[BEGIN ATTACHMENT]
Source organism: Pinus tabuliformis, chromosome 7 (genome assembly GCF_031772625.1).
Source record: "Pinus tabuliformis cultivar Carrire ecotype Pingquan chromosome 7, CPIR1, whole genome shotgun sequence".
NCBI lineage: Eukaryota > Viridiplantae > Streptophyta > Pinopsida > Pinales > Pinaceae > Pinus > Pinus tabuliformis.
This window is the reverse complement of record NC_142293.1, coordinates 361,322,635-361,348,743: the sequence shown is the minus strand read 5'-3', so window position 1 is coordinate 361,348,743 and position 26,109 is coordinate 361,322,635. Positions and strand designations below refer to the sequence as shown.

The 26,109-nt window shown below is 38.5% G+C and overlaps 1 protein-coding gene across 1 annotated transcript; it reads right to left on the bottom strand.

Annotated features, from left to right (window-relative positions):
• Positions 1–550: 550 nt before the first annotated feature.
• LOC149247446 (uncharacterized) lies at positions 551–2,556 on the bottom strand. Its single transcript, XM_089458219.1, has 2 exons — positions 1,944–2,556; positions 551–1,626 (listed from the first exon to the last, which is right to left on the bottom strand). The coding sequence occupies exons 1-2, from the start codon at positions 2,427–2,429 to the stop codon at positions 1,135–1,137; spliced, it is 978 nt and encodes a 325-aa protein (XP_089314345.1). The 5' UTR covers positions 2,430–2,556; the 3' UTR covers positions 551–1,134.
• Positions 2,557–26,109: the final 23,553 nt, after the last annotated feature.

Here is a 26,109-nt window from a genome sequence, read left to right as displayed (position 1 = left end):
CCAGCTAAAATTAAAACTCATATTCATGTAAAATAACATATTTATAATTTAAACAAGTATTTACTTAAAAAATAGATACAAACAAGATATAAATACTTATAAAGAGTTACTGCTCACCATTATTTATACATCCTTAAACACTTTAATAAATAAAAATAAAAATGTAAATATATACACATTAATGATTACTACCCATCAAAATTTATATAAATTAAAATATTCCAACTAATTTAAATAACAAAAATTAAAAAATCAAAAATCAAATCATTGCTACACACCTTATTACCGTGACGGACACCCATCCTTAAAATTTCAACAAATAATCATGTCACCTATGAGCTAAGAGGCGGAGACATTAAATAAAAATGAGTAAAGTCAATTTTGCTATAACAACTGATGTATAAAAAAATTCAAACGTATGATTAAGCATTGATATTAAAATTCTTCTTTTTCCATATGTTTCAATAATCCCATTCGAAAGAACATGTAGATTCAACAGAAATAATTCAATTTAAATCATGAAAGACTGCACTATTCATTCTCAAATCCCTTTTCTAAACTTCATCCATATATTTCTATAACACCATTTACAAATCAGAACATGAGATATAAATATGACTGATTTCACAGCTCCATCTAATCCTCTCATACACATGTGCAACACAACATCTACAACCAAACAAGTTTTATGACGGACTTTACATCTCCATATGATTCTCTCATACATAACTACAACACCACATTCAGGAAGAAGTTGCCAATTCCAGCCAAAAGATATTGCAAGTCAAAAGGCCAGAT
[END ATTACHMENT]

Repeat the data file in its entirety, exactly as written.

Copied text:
Source organism: Pinus tabuliformis, chromosome 7 (genome assembly GCF_031772625.1).
Source record: "Pinus tabuliformis cultivar Carrire ecotype Pingquan chromosome 7, CPIR1, whole genome shotgun sequence".
NCBI lineage: Eukaryota > Viridiplantae > Streptophyta > Pinopsida > Pinales > Pinaceae > Pinus > Pinus tabuliformis.
This window is the reverse complement of record NC_142293.1, coordinates 361,322,635-361,348,743: the sequence shown is the minus strand read 5'-3', so window position 1 is coordinate 361,348,743 and position 26,109 is coordinate 361,322,635. Positions and strand designations below refer to the sequence as shown.

The 26,109-nt window shown below is 38.5% G+C and overlaps 1 protein-coding gene across 1 annotated transcript; it reads right to left on the bottom strand.

Annotated features, from left to right (window-relative positions):
• Positions 1–550: 550 nt before the first annotated feature.
• LOC149247446 (uncharacterized) lies at positions 551–2,556 on the bottom strand. Its single transcript, XM_089458219.1, has 2 exons — positions 1,944–2,556; positions 551–1,626 (listed from the first exon to the last, which is right to left on the bottom strand). The coding sequence occupies exons 1-2, from the start codon at positions 2,427–2,429 to the stop codon at positions 1,135–1,137; spliced, it is 978 nt and encodes a 325-aa protein (XP_089314345.1). The 5' UTR covers positions 2,430–2,556; the 3' UTR covers positions 551–1,134.
• Positions 2,557–26,109: the final 23,553 nt, after the last annotated feature.

Here is a 26,109-nt window from a genome sequence, read left to right as displayed (position 1 = left end):
CCAGCTAAAATTAAAACTCATATTCATGTAAAATAACATATTTATAATTTAAACAAGTATTTACTTAAAAAATAGATACAAACAAGATATAAATACTTATAAAGAGTTACTGCTCACCATTATTTATACATCCTTAAACACTTTAATAAATAAAAATAAAAATGTAAATATATACACATTAATGATTACTACCCATCAAAATTTATATAAATTAAAATATTCCAACTAATTTAAATAACAAAAATTAAAAAATCAAAAATCAAATCATTGCTACACACCTTATTACCGTGACGGACACCCATCCTTAAAATTTCAACAAATAATCATGTCACCTATGAGCTAAGAGGCGGAGACATTAAATAAAAATGAGTAAAGTCAATTTTGCTATAACAACTGATGTATAAAAAAATTCAAACGTATGATTAAGCATTGATATTAAAATTCTTCTTTTTCCATATGTTTCAATAATCCCATTCGAAAGAACATGTAGATTCAACAGAAATAATTCAATTTAAATCATGAAAGACTGCACTATTCATTCTCAAATCCCTTTTCTAAACTTCATCCATATATTTCTATAACACCATTTACAAATCAGAACATGAGATATAAATATGACTGATTTCACAGCTCCATCTAATCCTCTCATACACATGTGCAACACAACATCTACAACCAAACAAGTTTTATGACGGACTTTACATCTCCATATGATTCTCTCATACATAACTACAACACCACATTCAGGAAGAAGTTGCCAATTCCAGCCAAAAGATATTGCAAGTCAAAAGGCCAGAT